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HOW TO CREATE COMPASSIONATE HOLIDAYS

HOW TO CREATE COMPASSIONATE HOLIDAYS

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Compassionate Holidays require that you act consciously each moment. Unconscious caretaking and pleasing others (giving gifts because it is the “season”) are NOT compassionate deeds. They ignore the humanity of the recipient because the recipient is being exploited by frightened parts of your personality. This type of interaction multiplied billions of time each “Holiday Season” makes the experience much less than it could be.

Compassion is being moved to and by acts of the heart. I am not speaking of the sentimental “heart,” the “heart” that feels pity and need to fix other’s problems (these are experiences of frightened parts of the personality). I am speaking of the most healthy, inclusive, grounded, and loving part of yourself. If this heart is not involved, no compassion is present. Therefore a compassionate Holiday, like a compassionate family dinner or a compassionate country requires you to replace the experiences of frightened parts of your personality (which also include anger, impatience, frustration, and judging) with the experiences of loving parts (gratitude, appreciation, patience, caring). This creates authentic power.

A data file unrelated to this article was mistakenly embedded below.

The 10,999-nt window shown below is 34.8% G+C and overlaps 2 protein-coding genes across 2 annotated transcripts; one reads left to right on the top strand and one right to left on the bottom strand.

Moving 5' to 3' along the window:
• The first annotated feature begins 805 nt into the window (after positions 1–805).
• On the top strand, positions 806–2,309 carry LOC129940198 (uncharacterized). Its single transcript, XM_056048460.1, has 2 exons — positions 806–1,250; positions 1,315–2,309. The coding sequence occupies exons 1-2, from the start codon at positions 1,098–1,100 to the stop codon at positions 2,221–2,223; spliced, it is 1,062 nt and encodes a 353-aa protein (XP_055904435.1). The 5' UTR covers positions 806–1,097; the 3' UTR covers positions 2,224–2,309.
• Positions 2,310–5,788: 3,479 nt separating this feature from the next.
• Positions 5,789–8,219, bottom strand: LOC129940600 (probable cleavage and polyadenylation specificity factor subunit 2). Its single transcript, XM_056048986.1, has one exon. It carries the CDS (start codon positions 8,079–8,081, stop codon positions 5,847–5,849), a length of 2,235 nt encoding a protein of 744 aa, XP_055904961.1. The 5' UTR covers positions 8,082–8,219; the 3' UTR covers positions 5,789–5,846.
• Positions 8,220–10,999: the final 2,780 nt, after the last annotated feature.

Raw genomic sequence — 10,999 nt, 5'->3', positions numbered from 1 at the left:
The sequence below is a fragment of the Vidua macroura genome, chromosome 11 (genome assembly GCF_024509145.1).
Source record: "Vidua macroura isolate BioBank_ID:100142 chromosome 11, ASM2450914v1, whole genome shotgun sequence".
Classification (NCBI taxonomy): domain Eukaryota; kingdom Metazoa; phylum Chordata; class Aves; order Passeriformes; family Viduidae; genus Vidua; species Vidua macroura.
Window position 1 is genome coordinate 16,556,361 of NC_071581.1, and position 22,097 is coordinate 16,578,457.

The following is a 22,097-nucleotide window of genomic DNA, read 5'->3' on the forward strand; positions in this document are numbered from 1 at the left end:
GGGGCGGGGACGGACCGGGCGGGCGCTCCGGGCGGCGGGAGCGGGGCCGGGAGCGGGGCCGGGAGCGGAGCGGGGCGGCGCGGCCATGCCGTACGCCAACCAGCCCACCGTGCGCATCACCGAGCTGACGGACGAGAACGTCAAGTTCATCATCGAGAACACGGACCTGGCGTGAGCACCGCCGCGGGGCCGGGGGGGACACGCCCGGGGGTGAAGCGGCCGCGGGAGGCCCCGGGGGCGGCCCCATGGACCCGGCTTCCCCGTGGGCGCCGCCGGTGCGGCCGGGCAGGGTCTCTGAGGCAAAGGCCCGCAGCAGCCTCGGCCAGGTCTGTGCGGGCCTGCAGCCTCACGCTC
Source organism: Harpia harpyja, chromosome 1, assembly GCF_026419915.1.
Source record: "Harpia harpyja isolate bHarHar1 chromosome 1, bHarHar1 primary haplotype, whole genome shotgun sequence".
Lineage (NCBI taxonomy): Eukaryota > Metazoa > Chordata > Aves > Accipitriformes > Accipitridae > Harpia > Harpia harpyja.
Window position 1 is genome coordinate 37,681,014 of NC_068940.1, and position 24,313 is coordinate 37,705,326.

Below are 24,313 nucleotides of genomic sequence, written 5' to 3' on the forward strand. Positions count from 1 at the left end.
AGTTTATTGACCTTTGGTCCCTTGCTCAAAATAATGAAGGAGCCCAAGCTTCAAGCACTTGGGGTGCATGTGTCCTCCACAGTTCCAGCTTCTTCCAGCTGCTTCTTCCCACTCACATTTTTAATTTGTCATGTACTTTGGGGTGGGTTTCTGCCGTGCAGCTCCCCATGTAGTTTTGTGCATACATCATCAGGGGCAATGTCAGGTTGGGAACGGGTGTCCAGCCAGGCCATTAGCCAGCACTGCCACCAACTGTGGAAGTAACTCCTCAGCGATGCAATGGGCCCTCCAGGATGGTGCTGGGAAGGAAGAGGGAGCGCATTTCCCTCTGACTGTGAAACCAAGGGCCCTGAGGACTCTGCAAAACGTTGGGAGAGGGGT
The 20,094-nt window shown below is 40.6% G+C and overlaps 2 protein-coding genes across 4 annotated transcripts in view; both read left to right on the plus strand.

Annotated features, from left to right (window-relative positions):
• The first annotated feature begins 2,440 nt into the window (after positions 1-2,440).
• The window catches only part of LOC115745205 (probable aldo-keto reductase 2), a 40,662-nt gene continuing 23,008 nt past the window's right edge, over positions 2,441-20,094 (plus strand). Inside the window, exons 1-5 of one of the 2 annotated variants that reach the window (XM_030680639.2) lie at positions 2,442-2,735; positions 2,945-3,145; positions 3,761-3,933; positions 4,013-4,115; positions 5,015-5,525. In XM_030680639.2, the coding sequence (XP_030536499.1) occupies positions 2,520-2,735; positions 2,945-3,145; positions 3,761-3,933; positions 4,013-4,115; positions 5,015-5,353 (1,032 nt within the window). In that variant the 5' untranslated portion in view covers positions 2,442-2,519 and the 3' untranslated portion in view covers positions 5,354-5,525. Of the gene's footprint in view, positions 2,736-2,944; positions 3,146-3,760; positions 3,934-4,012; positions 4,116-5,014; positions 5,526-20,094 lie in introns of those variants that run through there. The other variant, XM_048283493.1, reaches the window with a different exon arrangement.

People who do not know about authentic power want very much to experience compassion, especially during the Holiday Season, but they don’t know how so they try to will compassion into themselves. This makes compassion even more difficult to experience because the effort to experience it is really an effort to make themselves feel better, which is the opposite of compassion
Most people are not aware of this close relationship between creating authentic power and experiencing compassion, but it is obvious to those who know even a little once they begin to think about it. You cannot be compassionate and angry at the same time, or compassionate and jealous at the same time, or intend to exploit someone and be compassionate with that person at the same time.

There is no such thing as compassionate Holidays. There are only compassionate individuals, and in each instance, compassion is a matter of choice – the choice to create authentic power, to challenge frightened parts of your personality and cultivate loving parts. A compassionate Holiday is impossible without a compassionate day before the holiday, day after the holiday, and compassionate days before and after those.

Happy Holi (Holy) Days,

Linda & Gary